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A Sculpture of Light and Color Born from Optical Filters

Public art created with optical materials appears in a train station in Tokyo

A new must-see spot has arrived in Kyobashi Station in Tokyo, Japan. “Stripe Drawing – Flow of time” is a public art installation created by sculptor, Nobuhiro Nakanishi. This artwork, which is located inside the Kyobashi station on the Tokyo Metro Ginza Line, is created with dichroic mirrors, which are optical filters that can control light with nanometer wavelengths. When a precision industrial product encounters an artist who treasures emotion above all else, what kind of chemical reaction will occur? And what will be born from that encounter? “Flow of time” is one answer to these questions. Anyone who stands in front of this artwork could not help but sigh to witness this “happy meeting” between two parties that ordinarily would not intersect.
Before the work was opened to the general public, we spoke to Nakanishi, along with Tomonori Enyo of Optical Coatings Japan (OCJ), the manufacturer of dichroic mirrors, about some of the things that happened during its production and the passion that has been imbued in the artwork.
(Note: The talk was held in February 2020, before the installation was completed.)

Public artwork installed in Kyobashi. It contains about 600 sheets of glass.

Taking on the challenge of creating art with unknown materials

Nobuhiro Nakanishi, designer of the artwork

Nobuhiro Nakanishi (Nakanishi): When this project started, AGC showed me samples of several different materials, and I was immediately drawn to the dichroic mirror. I have created several pieces using mirrors and glass in the past, but I have never before seen glass that changed color depending on the angle at which light is cast on it and position of the viewer. With this material, I thought I could express the transition of time by changing the colors by season and time of day. With that thought, I decided to take on the challenge of creating a work of art with this unknown material.

Tomonori Enyo of Optical Coatings Japan

Tomonori Enyo (Enyo): Dichroic mirror is an optical product in which the thin film coating on the glass cuts off or lets through light of certain specific wavelengths. OCJ started mass-production of this product around the mid-1950s to mid-1960s. This was around the time that color TV started broadcasting in Japan. At the time, this product was used as parts in color televisions and it underpinned the popularization of color TV in the country, albeit behind-the-scenes.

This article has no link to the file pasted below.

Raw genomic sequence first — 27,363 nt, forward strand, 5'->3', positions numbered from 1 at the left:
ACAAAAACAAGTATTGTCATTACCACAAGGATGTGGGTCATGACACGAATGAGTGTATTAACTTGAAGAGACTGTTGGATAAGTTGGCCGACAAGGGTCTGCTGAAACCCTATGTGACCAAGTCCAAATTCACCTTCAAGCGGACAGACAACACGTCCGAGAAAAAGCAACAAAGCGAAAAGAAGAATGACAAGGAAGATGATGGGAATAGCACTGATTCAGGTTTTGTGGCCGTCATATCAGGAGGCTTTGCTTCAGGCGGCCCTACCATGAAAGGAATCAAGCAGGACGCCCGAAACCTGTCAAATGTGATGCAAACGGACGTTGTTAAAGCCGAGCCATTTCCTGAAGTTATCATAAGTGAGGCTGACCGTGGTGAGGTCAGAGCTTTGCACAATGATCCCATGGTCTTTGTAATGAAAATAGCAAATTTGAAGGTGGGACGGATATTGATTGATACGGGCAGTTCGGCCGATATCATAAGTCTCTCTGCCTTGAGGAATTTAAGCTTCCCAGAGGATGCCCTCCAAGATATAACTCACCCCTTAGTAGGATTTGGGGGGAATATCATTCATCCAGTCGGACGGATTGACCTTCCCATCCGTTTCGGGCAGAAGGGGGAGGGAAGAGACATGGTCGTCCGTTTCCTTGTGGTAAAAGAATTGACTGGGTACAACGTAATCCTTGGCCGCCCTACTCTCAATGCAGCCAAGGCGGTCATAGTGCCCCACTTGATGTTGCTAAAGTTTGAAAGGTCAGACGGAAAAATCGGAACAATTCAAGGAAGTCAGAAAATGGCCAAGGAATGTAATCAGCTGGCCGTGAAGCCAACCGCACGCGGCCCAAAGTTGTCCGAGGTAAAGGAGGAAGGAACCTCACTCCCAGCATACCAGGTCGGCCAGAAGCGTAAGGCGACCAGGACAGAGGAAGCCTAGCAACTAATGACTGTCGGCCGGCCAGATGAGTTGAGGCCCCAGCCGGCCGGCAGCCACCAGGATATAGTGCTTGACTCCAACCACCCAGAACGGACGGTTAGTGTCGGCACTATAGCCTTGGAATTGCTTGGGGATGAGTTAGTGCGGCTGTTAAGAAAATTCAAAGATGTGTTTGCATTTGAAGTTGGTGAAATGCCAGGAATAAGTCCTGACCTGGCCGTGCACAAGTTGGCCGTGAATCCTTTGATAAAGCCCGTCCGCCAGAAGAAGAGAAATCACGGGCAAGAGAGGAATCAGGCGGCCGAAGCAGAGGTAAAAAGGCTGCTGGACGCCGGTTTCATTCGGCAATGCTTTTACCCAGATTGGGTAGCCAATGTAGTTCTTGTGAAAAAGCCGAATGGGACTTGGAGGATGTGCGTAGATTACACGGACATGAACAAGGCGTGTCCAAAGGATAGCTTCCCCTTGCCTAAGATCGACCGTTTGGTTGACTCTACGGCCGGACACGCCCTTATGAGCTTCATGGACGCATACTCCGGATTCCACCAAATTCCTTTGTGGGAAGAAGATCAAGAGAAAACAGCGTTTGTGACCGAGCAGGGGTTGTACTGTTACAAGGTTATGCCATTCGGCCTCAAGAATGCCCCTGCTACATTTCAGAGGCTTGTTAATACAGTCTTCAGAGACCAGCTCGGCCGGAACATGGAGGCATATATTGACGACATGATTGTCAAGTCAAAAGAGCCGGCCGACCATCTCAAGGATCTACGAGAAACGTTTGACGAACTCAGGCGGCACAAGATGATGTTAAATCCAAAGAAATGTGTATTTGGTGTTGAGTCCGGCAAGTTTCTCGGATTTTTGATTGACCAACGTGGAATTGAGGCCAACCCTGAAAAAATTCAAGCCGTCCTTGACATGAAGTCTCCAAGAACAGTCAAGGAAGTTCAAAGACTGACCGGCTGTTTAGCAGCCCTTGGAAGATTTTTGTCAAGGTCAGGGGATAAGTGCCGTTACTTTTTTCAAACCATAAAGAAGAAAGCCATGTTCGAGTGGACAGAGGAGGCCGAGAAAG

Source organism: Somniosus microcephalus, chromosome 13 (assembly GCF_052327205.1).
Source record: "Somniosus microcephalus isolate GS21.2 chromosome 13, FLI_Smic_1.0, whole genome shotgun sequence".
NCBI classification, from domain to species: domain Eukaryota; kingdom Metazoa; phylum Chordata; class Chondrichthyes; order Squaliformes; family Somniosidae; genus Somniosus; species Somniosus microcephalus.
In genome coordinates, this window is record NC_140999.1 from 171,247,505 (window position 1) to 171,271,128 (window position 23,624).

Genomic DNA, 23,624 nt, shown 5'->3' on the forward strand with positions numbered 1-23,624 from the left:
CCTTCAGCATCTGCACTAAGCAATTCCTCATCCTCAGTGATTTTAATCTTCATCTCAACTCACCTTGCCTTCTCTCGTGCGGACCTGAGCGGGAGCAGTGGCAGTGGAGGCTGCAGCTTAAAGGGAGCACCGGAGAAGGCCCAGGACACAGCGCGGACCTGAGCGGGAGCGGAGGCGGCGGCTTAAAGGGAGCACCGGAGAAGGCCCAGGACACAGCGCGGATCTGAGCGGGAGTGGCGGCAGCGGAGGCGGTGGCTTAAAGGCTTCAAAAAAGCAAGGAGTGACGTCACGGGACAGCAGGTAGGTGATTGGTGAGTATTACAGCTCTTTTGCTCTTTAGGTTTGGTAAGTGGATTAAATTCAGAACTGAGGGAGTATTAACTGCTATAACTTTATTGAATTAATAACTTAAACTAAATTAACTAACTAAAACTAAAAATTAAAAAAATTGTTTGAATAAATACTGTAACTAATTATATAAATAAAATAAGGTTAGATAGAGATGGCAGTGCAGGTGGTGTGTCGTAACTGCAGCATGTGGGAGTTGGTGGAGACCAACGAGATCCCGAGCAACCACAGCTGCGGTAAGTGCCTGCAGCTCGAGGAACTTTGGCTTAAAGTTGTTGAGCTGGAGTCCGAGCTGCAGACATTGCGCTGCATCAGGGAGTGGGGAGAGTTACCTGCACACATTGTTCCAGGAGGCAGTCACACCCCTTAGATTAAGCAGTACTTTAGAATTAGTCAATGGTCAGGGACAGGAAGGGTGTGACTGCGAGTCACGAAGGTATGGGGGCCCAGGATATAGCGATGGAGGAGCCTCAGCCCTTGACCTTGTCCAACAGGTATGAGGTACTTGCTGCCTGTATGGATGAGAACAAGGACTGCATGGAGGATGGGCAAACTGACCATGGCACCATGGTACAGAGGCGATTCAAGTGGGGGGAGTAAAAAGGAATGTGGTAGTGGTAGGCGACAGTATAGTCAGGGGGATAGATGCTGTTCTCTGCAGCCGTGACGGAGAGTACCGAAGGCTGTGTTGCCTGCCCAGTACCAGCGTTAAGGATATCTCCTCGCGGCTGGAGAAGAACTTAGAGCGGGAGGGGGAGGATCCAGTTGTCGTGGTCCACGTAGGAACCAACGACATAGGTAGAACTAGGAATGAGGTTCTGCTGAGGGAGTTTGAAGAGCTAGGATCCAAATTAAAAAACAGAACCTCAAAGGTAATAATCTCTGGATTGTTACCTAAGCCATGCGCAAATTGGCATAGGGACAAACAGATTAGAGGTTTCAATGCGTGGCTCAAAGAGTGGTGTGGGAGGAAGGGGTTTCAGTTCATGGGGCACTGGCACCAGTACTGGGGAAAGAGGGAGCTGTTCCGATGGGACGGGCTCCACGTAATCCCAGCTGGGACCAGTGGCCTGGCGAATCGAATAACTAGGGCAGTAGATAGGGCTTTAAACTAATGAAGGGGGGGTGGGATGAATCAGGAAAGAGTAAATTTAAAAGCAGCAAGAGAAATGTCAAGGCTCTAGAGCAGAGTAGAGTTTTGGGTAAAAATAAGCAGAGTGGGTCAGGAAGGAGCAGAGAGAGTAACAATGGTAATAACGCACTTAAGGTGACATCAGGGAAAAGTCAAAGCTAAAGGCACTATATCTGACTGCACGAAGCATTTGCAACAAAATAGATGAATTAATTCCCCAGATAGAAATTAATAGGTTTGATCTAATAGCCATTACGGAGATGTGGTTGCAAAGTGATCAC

More recently, it has been used in a variety of fields, including liquid crystal projectors, but it is a product that is hardly ever seen by the general public. The product itself is very beautiful, so I have been wondering for a long time if there was a way it could be used in situations where it would be more visible, such as in accessories.

So, when I learned that Mr. Nakanishi was going to use it in his artwork, I was so excited, I punched the air in my heart, thinking, “Yes! Finally!” (laughs) The other staff at OCJ are also delighted and they can’t wait to see the artwork once it is completed.

Dichroic Mirrors and the AGC Group

Dichroic mirror is an optical product in which coated glass either passes or reflects light at specific wavelengths. It can adjust the wavelengths of light’s three primary colors, separate its elements, and adjust its path.

Dichroic mirrors are used as color filters in imaging fields such as liquid crystal projectors, as well as in fluorescent microscopes and analysis equipment, by increasing color separation precision.

Optical Coatings Japan, an AGC Group company, started to develop dichroic mirrors in 1957, and began mass-producing them in 1963.

Optical Coatings Japan website:

Seeking a common language to express “color”

This project began with the melding of Nakanishi’s and Enyo’s shared passion for the product, but initially, they found themselves talking at cross purposes and struggled greatly to reach common ground. This was due to the huge gap between their respective recognitions of “color.”

Nakanishi: I am interested in using new materials in my work, so I was very much looking forward to making an installation with this new material. However, as our conversation progressed, I started to get the feeling that it was a much more difficult undertaking than I thought, and concerns were starting to be raised in my mind. This is because, until then, I had always thought of color as something that had substance, like picking out a certain color paint at the art supply store. Even if the store did not have the color I wanted, if they had a color chart, I could choose from that. Dichroic mirror, on the other hand, is a functional product that controls light based on wavelengths. Because our definition of color was different, I did not know how to explain the colors I wanted. In other words, we realized that we did not have a common language to communicate with each other. So, in my early conversations with Mr. Enyo, I felt as if I was talking to someone from outer space (laughs).